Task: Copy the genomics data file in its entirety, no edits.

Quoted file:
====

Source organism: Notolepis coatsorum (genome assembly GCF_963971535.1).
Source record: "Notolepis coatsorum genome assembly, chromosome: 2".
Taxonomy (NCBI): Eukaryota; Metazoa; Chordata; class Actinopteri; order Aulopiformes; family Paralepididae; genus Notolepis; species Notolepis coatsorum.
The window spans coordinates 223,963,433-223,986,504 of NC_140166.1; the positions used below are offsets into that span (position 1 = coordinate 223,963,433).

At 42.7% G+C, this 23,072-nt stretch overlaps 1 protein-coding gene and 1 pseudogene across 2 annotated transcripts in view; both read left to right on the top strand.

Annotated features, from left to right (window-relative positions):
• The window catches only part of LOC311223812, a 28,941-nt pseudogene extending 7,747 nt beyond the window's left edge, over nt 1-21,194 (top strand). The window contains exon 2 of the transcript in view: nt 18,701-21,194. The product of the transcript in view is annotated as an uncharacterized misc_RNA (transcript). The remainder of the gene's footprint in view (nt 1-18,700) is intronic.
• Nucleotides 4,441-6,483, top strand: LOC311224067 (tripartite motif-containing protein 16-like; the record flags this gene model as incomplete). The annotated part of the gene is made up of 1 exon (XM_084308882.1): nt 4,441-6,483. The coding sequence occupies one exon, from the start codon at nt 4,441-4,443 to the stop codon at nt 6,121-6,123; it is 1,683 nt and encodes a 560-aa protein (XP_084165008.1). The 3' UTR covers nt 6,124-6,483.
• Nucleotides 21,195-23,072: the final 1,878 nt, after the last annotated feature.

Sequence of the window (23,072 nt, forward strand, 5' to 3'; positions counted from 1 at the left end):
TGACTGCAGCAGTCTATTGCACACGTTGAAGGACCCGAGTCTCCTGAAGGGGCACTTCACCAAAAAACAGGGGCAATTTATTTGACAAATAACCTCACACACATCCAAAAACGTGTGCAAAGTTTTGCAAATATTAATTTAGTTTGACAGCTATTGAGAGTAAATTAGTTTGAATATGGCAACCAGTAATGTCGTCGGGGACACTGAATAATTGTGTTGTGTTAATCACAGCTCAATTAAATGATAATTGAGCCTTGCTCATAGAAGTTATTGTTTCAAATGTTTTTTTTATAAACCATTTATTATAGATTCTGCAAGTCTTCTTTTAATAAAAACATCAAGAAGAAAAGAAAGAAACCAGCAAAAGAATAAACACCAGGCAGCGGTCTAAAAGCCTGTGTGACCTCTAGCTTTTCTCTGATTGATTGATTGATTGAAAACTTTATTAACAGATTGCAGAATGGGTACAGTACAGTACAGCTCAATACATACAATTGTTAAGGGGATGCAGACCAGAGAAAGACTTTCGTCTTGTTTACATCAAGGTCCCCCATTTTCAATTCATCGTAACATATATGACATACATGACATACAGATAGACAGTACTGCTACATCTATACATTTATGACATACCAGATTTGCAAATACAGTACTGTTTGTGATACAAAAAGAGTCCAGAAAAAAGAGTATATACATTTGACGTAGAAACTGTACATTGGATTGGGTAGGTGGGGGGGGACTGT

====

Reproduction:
Source organism: Notolepis coatsorum (genome assembly GCF_963971535.1).
Source record: "Notolepis coatsorum genome assembly, chromosome: 2".
Taxonomy (NCBI): Eukaryota; Metazoa; Chordata; class Actinopteri; order Aulopiformes; family Paralepididae; genus Notolepis; species Notolepis coatsorum.
The window spans coordinates 223,963,433-223,986,504 of NC_140166.1; the positions used below are offsets into that span (position 1 = coordinate 223,963,433).

At 42.7% G+C, this 23,072-nt stretch overlaps 1 protein-coding gene and 1 pseudogene across 2 annotated transcripts in view; both read left to right on the top strand.

Annotated features, from left to right (window-relative positions):
• The window catches only part of LOC311223812, a 28,941-nt pseudogene extending 7,747 nt beyond the window's left edge, over nt 1-21,194 (top strand). The window contains exon 2 of the transcript in view: nt 18,701-21,194. The product of the transcript in view is annotated as an uncharacterized misc_RNA (transcript). The remainder of the gene's footprint in view (nt 1-18,700) is intronic.
• Nucleotides 4,441-6,483, top strand: LOC311224067 (tripartite motif-containing protein 16-like; the record flags this gene model as incomplete). The annotated part of the gene is made up of 1 exon (XM_084308882.1): nt 4,441-6,483. The coding sequence occupies one exon, from the start codon at nt 4,441-4,443 to the stop codon at nt 6,121-6,123; it is 1,683 nt and encodes a 560-aa protein (XP_084165008.1). The 3' UTR covers nt 6,124-6,483.
• Nucleotides 21,195-23,072: the final 1,878 nt, after the last annotated feature.

Sequence of the window (23,072 nt, forward strand, 5' to 3'; positions counted from 1 at the left end):
TGACTGCAGCAGTCTATTGCACACGTTGAAGGACCCGAGTCTCCTGAAGGGGCACTTCACCAAAAAACAGGGGCAATTTATTTGACAAATAACCTCACACACATCCAAAAACGTGTGCAAAGTTTTGCAAATATTAATTTAGTTTGACAGCTATTGAGAGTAAATTAGTTTGAATATGGCAACCAGTAATGTCGTCGGGGACACTGAATAATTGTGTTGTGTTAATCACAGCTCAATTAAATGATAATTGAGCCTTGCTCATAGAAGTTATTGTTTCAAATGTTTTTTTTATAAACCATTTATTATAGATTCTGCAAGTCTTCTTTTAATAAAAACATCAAGAAGAAAAGAAAGAAACCAGCAAAAGAATAAACACCAGGCAGCGGTCTAAAAGCCTGTGTGACCTCTAGCTTTTCTCTGATTGATTGATTGATTGAAAACTTTATTAACAGATTGCAGAATGGGTACAGTACAGTACAGCTCAATACATACAATTGTTAAGGGGATGCAGACCAGAGAAAGACTTTCGTCTTGTTTACATCAAGGTCCCCCATTTTCAATTCATCGTAACATATATGACATACATGACATACAGATAGACAGTACTGCTACATCTATACATTTATGACATACCAGATTTGCAAATACAGTACTGTTTGTGATACAAAAAGAGTCCAGAAAAAAGAGTATATACATTTGACGTAGAAACTGTACATTGGATTGGGTAGGTGGGGGGGGACTGT